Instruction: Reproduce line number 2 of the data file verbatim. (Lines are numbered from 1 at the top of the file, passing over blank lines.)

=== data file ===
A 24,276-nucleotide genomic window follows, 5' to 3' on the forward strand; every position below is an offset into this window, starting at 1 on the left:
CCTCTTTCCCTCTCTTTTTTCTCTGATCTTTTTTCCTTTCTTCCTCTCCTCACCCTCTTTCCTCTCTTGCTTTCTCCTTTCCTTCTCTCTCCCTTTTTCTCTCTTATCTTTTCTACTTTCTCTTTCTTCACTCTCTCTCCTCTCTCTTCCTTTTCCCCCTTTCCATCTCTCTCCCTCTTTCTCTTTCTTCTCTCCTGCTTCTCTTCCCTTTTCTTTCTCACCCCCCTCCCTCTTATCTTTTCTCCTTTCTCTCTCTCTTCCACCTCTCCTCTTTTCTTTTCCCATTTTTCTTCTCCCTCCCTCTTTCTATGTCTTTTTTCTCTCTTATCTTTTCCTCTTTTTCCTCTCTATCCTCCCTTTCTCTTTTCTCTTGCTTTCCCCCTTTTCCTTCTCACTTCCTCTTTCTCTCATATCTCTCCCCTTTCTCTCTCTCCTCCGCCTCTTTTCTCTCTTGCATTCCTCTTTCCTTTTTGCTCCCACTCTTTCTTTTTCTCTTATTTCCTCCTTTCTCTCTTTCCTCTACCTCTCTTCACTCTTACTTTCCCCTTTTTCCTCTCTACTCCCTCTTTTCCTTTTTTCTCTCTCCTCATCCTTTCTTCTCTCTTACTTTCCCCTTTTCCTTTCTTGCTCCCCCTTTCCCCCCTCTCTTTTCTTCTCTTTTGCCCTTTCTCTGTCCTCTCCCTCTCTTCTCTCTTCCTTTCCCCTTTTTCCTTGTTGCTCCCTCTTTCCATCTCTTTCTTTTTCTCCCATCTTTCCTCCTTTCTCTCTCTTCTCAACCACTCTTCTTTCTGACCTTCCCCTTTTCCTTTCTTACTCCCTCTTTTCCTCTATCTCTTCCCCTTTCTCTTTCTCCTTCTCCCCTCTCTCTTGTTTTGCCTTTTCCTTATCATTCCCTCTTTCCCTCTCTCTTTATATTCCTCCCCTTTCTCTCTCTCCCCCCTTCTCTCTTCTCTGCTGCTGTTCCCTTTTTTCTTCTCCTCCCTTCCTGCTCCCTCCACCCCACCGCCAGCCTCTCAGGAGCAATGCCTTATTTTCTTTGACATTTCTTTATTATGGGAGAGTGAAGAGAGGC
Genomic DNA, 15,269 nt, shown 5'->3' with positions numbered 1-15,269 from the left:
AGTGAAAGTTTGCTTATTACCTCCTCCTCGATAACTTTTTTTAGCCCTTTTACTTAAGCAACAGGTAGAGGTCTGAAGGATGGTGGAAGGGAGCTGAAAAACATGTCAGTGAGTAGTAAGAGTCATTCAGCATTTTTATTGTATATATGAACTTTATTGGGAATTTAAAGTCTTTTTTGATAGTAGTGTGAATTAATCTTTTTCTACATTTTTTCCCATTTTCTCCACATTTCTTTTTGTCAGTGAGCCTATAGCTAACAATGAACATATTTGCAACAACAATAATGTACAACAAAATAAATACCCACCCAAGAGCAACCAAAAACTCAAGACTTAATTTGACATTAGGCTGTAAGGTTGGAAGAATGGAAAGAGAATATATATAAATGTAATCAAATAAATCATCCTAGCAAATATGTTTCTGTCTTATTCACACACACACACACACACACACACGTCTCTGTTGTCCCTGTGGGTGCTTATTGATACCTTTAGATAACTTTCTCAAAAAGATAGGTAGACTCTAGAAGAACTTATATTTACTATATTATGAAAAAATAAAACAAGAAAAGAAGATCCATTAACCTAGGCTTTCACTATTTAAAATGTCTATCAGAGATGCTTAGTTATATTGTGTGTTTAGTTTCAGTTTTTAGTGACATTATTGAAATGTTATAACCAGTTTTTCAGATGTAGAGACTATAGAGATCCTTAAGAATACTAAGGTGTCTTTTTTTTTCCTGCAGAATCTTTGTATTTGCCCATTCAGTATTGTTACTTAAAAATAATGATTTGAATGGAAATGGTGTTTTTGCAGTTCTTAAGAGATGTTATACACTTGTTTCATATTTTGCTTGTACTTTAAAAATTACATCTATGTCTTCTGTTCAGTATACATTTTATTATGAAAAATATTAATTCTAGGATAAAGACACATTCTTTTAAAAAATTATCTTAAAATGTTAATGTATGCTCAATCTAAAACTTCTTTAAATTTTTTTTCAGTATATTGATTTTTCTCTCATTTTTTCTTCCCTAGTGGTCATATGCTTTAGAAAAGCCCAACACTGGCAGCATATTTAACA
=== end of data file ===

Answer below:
CCTCTTTCCCTCTCTTTTTTCTCTGATCTTTTTTCCTTTCTTCCTCTCCTCACCCTCTTTCCTCTCTTGCTTTCTCCTTTCCTTCTCTCTCCCTTTTTCTCTCTTATCTTTTCTACTTTCTCTTTCTTCACTCTCTCTCCTCTCTCTTCCTTTTCCCCCTTTCCATCTCTCTCCCTCTTTCTCTTTCTTCTCTCCTGCTTCTCTTCCCTTTTCTTTCTCACCCCCCTCCCTCTTATCTTTTCTCCTTTCTCTCTCTCTTCCACCTCTCCTCTTTTCTTTTCCCATTTTTCTTCTCCCTCCCTCTTTCTATGTCTTTTTTCTCTCTTATCTTTTCCTCTTTTTCCTCTCTATCCTCCCTTTCTCTTTTCTCTTGCTTTCCCCCTTTTCCTTCTCACTTCCTCTTTCTCTCATATCTCTCCCCTTTCTCTCTCTCCTCCGCCTCTTTTCTCTCTTGCATTCCTCTTTCCTTTTTGCTCCCACTCTTTCTTTTTCTCTTATTTCCTCCTTTCTCTCTTTCCTCTACCTCTCTTCACTCTTACTTTCCCCTTTTTCCTCTCTACTCCCTCTTTTCCTTTTTTCTCTCTCCTCATCCTTTCTTCTCTCTTACTTTCCCCTTTTCCTTTCTTGCTCCCCCTTTCCCCCCTCTCTTTTCTTCTCTTTTGCCCTTTCTCTGTCCTCTCCCTCTCTTCTCTCTTCCTTTCCCCTTTTTCCTTGTTGCTCCCTCTTTCCATCTCTTTCTTTTTCTCCCATCTTTCCTCCTTTCTCTCTCTTCTCAACCACTCTTCTTTCTGACCTTCCCCTTTTCCTTTCTTACTCCCTCTTTTCCTCTATCTCTTCCCCTTTCTCTTTCTCCTTCTCCCCTCTCTCTTGTTTTGCCTTTTCCTTATCATTCCCTCTTTCCCTCTCTCTTTATATTCCTCCCCTTTCTCTCTCTCCCCCCTTCTCTCTTCTCTGCTGCTGTTCCCTTTTTTCTTCTCCTCCCTTCCTGCTCCCTCCACCCCACCGCCAGCCTCTCAGGAGCAATGCCTTATTTTCTTTGACATTTCTTTATTATGGGAGAGTGAAGAGAGGC